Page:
Former FDA Official Calls on Agency to Cut Animal Testing Red Tape

Posted by Amanda Nieves
11 January 2022 | Newsworthy


White Coat Waste Project has exposed how outdated FDA red tape forces drug makers to torture and kill tens of thousands of dogs—and millions of other animals—each year to fulfill burdensome and useless animal testing regulations.  We’re working with Congress to pass the bipartisan Alternatives to Animals for Regulatory Fairness (AARF) Act to cut this red tape.

Now, a former senior FDA official is calling for reforms, too.  In a new piece at Forbes.com, Dr. David Gortler explains how the FDA’s outdated animal testing rules are harming animals, hurting patients, and stalling medical innovation.

Dr. Gortler is a pharmacologist, pharmacist, and health care policy scholar at the Ethics and Public Policy Center Think Tank in Washington, D.C.  He was a professor of pharmacology and biotechnology at the Yale University School of Medicine, where he also served at Yale’s Bioethicist Center, and was an FDA Medical Officer who was later appointed by the White House to serve on the FDA’s Senior Executive Leadership Team as senior advisor to the FDA Commissioner for drug safety, drug epidemiology, FDA science policy, and FDA regulatory affairs.   

Excerpts of the article below. Read the full article at Forbes.com.


Most Americans would be appalled to know how many animals are stunned, electro-shocked, sleep-deprived, poisoned, vivisected and killed in the name of science at taxpayer expense. Believe it or not this sort of cruel animal testing is actually required by FDA law.

Existing FDA regulations allow absolutely no flexibility to explore or implement newer methods that are more predictive for humans because they utilize human biology rather than that of other species.  FDA alone holds the power to initiate change.  In the meantime, companies must follow these regulatory rules in order to move an investigational medication through the review process to obtain FDA approval.  

Beyond regulations, animal tests are enumerated and prioritized in FDA guidance documents.  Guidance documents are meant to be non-binding recommendations that reflect the agency’s thinking on a topic, but do not hold the weight of regulations or force of law …or do they?  Recently, Vanda Pharmaceuticals sought to avoid conducting a 9-month study on dogs, stating the study — which would kill dozens of dogs— had no scientific justification, but FDA reviewers would not budge, referencing its own guidance documents.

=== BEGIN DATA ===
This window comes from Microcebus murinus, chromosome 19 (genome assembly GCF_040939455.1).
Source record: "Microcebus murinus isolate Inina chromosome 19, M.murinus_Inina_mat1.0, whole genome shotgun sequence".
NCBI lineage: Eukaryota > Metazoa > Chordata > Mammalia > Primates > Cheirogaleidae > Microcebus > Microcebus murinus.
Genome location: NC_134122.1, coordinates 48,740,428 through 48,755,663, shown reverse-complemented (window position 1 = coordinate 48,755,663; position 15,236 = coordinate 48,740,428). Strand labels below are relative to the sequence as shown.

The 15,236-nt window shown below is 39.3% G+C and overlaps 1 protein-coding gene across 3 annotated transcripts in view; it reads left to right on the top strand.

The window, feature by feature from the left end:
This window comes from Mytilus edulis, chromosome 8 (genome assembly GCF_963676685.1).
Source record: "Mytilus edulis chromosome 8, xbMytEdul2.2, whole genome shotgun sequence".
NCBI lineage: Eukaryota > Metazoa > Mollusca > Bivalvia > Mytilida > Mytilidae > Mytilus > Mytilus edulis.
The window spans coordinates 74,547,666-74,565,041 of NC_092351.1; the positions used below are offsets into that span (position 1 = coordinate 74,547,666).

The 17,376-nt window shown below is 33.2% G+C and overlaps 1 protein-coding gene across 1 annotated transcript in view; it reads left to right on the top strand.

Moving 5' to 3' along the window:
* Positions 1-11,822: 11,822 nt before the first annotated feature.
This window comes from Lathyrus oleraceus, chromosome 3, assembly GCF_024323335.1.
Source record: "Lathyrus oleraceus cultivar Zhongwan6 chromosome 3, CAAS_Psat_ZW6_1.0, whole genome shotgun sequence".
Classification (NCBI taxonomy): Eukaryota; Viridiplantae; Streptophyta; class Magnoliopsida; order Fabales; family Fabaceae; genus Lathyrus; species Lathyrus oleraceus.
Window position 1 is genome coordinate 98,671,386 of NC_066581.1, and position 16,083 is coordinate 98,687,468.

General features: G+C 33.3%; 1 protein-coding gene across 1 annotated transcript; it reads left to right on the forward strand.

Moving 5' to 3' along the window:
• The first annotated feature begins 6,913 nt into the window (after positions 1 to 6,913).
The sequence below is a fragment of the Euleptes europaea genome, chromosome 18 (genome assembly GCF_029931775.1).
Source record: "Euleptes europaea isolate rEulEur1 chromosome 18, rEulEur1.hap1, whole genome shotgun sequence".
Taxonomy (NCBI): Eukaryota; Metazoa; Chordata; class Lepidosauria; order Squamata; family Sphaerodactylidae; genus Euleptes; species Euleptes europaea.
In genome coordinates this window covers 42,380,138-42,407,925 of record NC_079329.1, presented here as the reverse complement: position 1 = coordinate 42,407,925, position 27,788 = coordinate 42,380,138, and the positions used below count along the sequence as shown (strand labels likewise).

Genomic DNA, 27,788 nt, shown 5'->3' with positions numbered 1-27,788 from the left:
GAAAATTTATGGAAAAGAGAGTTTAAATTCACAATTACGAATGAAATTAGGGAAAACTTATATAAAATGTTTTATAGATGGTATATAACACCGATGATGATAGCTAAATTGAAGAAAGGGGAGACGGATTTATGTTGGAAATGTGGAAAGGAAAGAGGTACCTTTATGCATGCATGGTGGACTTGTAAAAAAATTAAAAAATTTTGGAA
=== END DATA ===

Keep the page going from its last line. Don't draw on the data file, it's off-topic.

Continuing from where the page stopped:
After 60 years scientists have learned that the results of animal tests aren’t particularly useful or predictive in humans.  Despite this, FDA requires animal tests to be performed for almost every investigational new drug it reviews, regardless of its utility.  It’s noteworthy that approximately 90% of early-phase clinical trials fail after “passing” extensive animal testing.  

The KHA and FDA’s ongoing failure to move away from animal studies has contributed to over tens of million mice and rats killed per year in the name of science in the US.  Separate from that are the other animals killed including, monkeys, rabbits, pigs, guinea pigs, cats.  That includes an estimated 20,000 dogs killed per year.  

Many of the animal studies required by the FDA are rather nonsensical, including eye- and skin-irritation tests of drugs that are approved only for oral administration.  The National Institutes of Health acknowledges “Approximately 30 percent of promising medications have failed in human clinical trials because they are found to be toxic despite promising preclinical studies in animal models.”  Using animals to test human drugs not only hurts animals, it hurts people.

America’s FDA deserves a forward-thinking, open-minded, and scientifically nonpartisan generation of leaders who listen to scientific progress, congress, OOC technology and set a positive example against animal cruelty.  In the meantime, animals everywhere will continue to suffer.  

 

 

 

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